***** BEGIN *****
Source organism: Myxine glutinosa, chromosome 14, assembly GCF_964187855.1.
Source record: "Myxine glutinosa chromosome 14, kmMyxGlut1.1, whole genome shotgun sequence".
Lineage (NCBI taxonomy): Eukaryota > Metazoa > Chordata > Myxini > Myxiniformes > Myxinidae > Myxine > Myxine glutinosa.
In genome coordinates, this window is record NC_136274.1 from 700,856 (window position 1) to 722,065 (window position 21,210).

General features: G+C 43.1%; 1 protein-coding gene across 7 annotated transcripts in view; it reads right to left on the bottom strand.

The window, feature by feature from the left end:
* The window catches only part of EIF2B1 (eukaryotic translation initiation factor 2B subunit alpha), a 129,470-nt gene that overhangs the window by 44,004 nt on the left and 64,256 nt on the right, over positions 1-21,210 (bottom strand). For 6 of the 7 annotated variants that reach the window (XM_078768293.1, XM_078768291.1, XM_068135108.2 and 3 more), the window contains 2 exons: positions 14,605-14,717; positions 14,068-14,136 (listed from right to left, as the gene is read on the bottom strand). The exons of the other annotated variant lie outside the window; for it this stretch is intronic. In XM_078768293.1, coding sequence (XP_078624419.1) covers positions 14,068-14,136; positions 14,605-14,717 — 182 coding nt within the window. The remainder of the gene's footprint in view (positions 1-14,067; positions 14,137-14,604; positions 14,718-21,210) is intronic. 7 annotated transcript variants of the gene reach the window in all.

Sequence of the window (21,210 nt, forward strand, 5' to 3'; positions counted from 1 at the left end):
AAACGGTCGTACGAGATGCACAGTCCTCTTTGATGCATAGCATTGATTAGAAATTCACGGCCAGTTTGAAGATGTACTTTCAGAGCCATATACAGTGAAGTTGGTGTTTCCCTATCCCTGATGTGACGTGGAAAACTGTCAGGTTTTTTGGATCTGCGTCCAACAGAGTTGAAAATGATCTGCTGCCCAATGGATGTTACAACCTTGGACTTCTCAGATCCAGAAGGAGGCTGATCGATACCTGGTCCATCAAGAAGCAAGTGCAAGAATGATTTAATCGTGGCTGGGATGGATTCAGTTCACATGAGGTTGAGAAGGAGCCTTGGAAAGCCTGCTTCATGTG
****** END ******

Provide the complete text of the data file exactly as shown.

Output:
Source organism: Myxine glutinosa, chromosome 14, assembly GCF_964187855.1.
Source record: "Myxine glutinosa chromosome 14, kmMyxGlut1.1, whole genome shotgun sequence".
Lineage (NCBI taxonomy): Eukaryota > Metazoa > Chordata > Myxini > Myxiniformes > Myxinidae > Myxine > Myxine glutinosa.
In genome coordinates, this window is record NC_136274.1 from 700,856 (window position 1) to 722,065 (window position 21,210).

General features: G+C 43.1%; 1 protein-coding gene across 7 annotated transcripts in view; it reads right to left on the bottom strand.

The window, feature by feature from the left end:
* The window catches only part of EIF2B1 (eukaryotic translation initiation factor 2B subunit alpha), a 129,470-nt gene that overhangs the window by 44,004 nt on the left and 64,256 nt on the right, over positions 1-21,210 (bottom strand). For 6 of the 7 annotated variants that reach the window (XM_078768293.1, XM_078768291.1, XM_068135108.2 and 3 more), the window contains 2 exons: positions 14,605-14,717; positions 14,068-14,136 (listed from right to left, as the gene is read on the bottom strand). The exons of the other annotated variant lie outside the window; for it this stretch is intronic. In XM_078768293.1, coding sequence (XP_078624419.1) covers positions 14,068-14,136; positions 14,605-14,717 — 182 coding nt within the window. The remainder of the gene's footprint in view (positions 1-14,067; positions 14,137-14,604; positions 14,718-21,210) is intronic. 7 annotated transcript variants of the gene reach the window in all.

Sequence of the window (21,210 nt, forward strand, 5' to 3'; positions counted from 1 at the left end):
AAACGGTCGTACGAGATGCACAGTCCTCTTTGATGCATAGCATTGATTAGAAATTCACGGCCAGTTTGAAGATGTACTTTCAGAGCCATATACAGTGAAGTTGGTGTTTCCCTATCCCTGATGTGACGTGGAAAACTGTCAGGTTTTTTGGATCTGCGTCCAACAGAGTTGAAAATGATCTGCTGCCCAATGGATGTTACAACCTTGGACTTCTCAGATCCAGAAGGAGGCTGATCGATACCTGGTCCATCAAGAAGCAAGTGCAAGAATGATTTAATCGTGGCTGGGATGGATTCAGTTCACATGAGGTTGAGAAGGAGCCTTGGAAAGCCTGCTTCATGTG